Service broker and bad plans - any way (besides reboot) to correct it if FREEPROCCACHE doesn't?

Bourgon, Michael 21 Reputation points

We have a Service Broker activated stored procedure that's constantly running on 30 spids on a sql server 2012 server (yes, I know, we're migrating it next month). Every once in a while (like, it happened last week, but not in the past 9 months) it gets a bad plan and can't process fast enough. The stored procedure is a combination of SQL and a CLR. Doing a checkpoint/DROPCLEANBUFFERS/freeproccache doesn't seem to fix it, even run multiple times, but a reboot almost always does.

Is there any reason why that doesn't fix it? Is there any way TO fix it? Thanks.

SQL Server
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Accepted answer
  1. Erland Sommarskog 78,026 Reputation points MVP

    It is impossible to answer the question with the information you have shared. You need to track down what is the slow statement. And for that matter, you need to investigate if there is some blocking.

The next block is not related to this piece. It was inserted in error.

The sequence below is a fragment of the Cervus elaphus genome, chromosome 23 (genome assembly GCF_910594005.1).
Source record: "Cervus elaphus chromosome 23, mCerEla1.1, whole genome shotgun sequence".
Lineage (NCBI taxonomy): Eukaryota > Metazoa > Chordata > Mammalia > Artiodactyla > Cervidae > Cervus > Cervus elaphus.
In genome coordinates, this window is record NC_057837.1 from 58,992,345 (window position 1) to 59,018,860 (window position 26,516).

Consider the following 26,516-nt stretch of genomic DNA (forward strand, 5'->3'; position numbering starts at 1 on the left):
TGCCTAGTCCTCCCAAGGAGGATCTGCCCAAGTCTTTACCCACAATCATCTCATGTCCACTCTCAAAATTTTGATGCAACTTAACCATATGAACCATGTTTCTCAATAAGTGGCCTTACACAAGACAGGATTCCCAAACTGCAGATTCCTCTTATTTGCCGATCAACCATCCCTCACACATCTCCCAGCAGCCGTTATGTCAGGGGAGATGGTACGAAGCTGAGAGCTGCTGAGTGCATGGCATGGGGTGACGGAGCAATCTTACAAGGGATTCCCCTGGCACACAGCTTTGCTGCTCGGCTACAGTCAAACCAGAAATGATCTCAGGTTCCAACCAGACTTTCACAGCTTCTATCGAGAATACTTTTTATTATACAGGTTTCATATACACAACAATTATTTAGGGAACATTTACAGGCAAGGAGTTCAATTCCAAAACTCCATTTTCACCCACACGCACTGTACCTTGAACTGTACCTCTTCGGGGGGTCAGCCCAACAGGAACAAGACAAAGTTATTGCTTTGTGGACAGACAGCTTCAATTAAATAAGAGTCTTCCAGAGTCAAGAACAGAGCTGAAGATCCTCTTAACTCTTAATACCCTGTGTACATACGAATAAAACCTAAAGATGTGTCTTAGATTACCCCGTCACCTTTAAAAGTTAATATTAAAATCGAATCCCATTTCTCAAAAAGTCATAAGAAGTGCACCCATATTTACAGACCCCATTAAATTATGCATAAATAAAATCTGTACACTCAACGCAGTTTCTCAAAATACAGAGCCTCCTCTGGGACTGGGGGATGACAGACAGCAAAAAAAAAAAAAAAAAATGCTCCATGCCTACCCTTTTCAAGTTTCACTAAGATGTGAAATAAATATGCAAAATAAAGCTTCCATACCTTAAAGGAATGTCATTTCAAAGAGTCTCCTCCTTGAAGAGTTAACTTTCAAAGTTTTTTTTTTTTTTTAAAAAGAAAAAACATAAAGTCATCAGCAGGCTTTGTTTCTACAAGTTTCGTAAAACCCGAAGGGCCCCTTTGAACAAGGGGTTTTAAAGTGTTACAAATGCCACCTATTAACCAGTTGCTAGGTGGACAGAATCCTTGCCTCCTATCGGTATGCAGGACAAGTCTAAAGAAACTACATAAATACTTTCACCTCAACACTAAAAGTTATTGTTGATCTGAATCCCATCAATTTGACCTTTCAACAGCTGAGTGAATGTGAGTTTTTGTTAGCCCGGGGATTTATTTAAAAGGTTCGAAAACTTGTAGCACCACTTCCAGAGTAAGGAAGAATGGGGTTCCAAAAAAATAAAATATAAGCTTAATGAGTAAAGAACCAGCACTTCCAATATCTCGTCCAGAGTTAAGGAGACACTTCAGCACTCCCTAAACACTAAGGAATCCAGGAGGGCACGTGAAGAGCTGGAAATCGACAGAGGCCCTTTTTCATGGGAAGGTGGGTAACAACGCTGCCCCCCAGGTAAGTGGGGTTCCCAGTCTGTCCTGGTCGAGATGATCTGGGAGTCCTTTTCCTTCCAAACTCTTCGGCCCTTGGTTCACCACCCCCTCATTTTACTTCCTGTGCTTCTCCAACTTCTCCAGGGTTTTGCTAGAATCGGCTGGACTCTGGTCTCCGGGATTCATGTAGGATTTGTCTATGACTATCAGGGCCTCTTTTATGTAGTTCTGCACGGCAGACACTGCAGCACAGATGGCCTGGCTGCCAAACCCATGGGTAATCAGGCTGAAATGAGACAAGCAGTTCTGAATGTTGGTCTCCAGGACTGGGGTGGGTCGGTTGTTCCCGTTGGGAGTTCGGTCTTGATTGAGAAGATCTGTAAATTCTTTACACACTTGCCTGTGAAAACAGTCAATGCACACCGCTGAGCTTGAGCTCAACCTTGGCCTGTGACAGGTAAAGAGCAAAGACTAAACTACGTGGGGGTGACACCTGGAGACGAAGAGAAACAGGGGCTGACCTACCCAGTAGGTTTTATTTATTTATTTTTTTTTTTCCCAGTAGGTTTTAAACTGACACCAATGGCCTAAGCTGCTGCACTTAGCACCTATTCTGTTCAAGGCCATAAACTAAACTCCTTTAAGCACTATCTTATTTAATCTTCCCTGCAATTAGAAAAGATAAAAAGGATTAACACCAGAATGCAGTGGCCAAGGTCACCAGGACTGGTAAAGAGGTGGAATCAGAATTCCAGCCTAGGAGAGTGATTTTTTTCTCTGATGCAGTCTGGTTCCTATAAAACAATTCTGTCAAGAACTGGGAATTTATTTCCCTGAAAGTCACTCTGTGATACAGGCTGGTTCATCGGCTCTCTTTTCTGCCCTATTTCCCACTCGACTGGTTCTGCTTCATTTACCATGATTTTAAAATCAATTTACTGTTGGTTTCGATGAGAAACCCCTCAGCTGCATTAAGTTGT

If you don't know what is slow and why it is slow, you cannot fix it confidence. DBCC FREEPROCCACHE and things like that are just shots in the dark.

    Maybe you should wait until you have a newer version of SQL Server installed. Not the least because then you can activate Query Store which will help you track down slow queries a lot more easily.

    Query Store is also good to catch regressions that may occur when you move to a higher compatibility level. So a possible strategy is:

    1. Install the new version of SQL Server. Keep the compat level.
    2. Enable Query Store.
    3. Run for a week or two.
    4. Change the compat level to the new one.
    5. If a query regresses, you can find it with help of Query Store.

    There is even an option for this in SSMS, you find it at the bottom of the Tasks context menu for a database.

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  1. Naomi 7,076 Reputation points

    Did you try adding OPTION (RECOMPILE) to that stored procedure or to some of its queries?